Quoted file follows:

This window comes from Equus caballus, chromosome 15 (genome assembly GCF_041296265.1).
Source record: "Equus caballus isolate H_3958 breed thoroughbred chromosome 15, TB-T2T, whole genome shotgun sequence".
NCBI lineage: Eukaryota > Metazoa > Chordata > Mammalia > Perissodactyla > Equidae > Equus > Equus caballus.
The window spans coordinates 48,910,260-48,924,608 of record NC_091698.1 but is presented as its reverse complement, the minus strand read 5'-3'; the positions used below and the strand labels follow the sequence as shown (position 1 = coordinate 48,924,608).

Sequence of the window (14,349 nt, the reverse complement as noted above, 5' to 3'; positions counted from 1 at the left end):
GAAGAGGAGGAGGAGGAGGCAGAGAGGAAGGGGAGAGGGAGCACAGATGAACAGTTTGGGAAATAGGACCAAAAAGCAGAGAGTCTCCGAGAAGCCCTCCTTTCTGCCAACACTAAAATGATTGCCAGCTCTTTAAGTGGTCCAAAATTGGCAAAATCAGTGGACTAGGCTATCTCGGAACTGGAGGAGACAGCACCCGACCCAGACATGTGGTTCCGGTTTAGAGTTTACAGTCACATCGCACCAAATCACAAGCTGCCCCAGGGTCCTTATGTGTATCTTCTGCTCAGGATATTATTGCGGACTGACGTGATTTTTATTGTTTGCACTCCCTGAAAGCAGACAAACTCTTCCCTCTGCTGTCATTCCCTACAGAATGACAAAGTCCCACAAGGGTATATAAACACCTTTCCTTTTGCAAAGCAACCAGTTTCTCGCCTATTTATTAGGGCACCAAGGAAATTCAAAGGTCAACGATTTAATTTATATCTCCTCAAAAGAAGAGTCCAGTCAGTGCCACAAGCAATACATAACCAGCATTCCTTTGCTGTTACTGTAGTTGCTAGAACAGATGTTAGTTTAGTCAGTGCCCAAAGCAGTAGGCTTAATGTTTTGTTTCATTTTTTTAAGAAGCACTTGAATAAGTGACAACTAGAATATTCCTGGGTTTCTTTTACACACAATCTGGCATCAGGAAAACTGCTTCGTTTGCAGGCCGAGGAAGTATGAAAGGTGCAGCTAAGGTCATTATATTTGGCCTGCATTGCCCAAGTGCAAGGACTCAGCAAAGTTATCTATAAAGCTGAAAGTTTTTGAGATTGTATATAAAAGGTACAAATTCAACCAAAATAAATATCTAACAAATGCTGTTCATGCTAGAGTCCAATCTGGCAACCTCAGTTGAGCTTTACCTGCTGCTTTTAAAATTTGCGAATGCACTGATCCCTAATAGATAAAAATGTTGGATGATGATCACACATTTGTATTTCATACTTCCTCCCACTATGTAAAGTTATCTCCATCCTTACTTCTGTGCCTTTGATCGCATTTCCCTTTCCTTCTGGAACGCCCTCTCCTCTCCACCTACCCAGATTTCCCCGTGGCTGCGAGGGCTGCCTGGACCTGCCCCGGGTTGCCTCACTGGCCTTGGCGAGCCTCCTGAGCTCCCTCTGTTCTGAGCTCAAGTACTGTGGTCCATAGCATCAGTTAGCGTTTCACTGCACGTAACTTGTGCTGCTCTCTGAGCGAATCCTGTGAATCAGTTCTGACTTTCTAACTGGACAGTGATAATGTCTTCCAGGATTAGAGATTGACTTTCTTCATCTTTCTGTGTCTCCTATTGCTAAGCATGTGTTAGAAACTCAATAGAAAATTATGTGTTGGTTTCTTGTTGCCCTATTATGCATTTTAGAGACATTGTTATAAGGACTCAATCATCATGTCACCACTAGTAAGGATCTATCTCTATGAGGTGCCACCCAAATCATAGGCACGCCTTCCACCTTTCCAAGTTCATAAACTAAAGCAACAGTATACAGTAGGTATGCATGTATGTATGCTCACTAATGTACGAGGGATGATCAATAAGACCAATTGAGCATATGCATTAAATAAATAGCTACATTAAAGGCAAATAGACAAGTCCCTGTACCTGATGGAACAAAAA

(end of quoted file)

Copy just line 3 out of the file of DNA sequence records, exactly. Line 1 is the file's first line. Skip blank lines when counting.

NCBI lineage: Eukaryota > Metazoa > Chordata > Mammalia > Perissodactyla > Equidae > Equus > Equus caballus.